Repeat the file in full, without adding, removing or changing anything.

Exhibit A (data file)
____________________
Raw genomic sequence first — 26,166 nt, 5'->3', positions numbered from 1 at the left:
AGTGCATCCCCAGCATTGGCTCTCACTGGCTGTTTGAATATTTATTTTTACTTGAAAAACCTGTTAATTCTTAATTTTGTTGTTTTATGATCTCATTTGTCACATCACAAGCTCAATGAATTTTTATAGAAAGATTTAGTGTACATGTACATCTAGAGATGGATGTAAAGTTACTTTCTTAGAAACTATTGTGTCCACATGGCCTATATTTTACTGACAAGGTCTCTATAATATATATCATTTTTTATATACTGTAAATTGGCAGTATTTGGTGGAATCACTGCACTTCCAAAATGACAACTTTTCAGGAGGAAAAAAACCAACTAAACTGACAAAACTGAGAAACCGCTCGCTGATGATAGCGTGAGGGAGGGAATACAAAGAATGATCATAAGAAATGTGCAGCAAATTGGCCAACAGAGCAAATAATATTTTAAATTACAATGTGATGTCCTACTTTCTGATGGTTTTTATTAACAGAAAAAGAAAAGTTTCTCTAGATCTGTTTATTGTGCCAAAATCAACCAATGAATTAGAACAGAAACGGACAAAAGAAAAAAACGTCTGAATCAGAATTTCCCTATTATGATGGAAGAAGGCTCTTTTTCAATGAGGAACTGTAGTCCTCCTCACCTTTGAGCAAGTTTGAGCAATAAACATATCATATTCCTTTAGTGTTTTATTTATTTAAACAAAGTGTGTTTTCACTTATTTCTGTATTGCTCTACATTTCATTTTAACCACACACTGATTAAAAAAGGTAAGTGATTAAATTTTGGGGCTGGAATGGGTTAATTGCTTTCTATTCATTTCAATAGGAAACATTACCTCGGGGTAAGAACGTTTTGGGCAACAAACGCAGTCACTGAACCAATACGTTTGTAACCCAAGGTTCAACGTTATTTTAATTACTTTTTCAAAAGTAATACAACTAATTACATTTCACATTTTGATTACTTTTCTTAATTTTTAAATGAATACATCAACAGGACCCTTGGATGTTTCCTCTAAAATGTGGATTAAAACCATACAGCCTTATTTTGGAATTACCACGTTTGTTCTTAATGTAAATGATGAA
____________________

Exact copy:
Raw genomic sequence first — 26,166 nt, 5'->3', positions numbered from 1 at the left:
AGTGCATCCCCAGCATTGGCTCTCACTGGCTGTTTGAATATTTATTTTTACTTGAAAAACCTGTTAATTCTTAATTTTGTTGTTTTATGATCTCATTTGTCACATCACAAGCTCAATGAATTTTTATAGAAAGATTTAGTGTACATGTACATCTAGAGATGGATGTAAAGTTACTTTCTTAGAAACTATTGTGTCCACATGGCCTATATTTTACTGACAAGGTCTCTATAATATATATCATTTTTTATATACTGTAAATTGGCAGTATTTGGTGGAATCACTGCACTTCCAAAATGACAACTTTTCAGGAGGAAAAAAACCAACTAAACTGACAAAACTGAGAAACCGCTCGCTGATGATAGCGTGAGGGAGGGAATACAAAGAATGATCATAAGAAATGTGCAGCAAATTGGCCAACAGAGCAAATAATATTTTAAATTACAATGTGATGTCCTACTTTCTGATGGTTTTTATTAACAGAAAAAGAAAAGTTTCTCTAGATCTGTTTATTGTGCCAAAATCAACCAATGAATTAGAACAGAAACGGACAAAAGAAAAAAACGTCTGAATCAGAATTTCCCTATTATGATGGAAGAAGGCTCTTTTTCAATGAGGAACTGTAGTCCTCCTCACCTTTGAGCAAGTTTGAGCAATAAACATATCATATTCCTTTAGTGTTTTATTTATTTAAACAAAGTGTGTTTTCACTTATTTCTGTATTGCTCTACATTTCATTTTAACCACACACTGATTAAAAAAGGTAAGTGATTAAATTTTGGGGCTGGAATGGGTTAATTGCTTTCTATTCATTTCAATAGGAAACATTACCTCGGGGTAAGAACGTTTTGGGCAACAAACGCAGTCACTGAACCAATACGTTTGTAACCCAAGGTTCAACGTTATTTTAATTACTTTTTCAAAAGTAATACAACTAATTACATTTCACATTTTGATTACTTTTCTTAATTTTTAAATGAATACATCAACAGGACCCTTGGATGTTTCCTCTAAAATGTGGATTAAAACCATACAGCCTTATTTTGGAATTACCACGTTTGTTCTTAATGTAAATGATGAA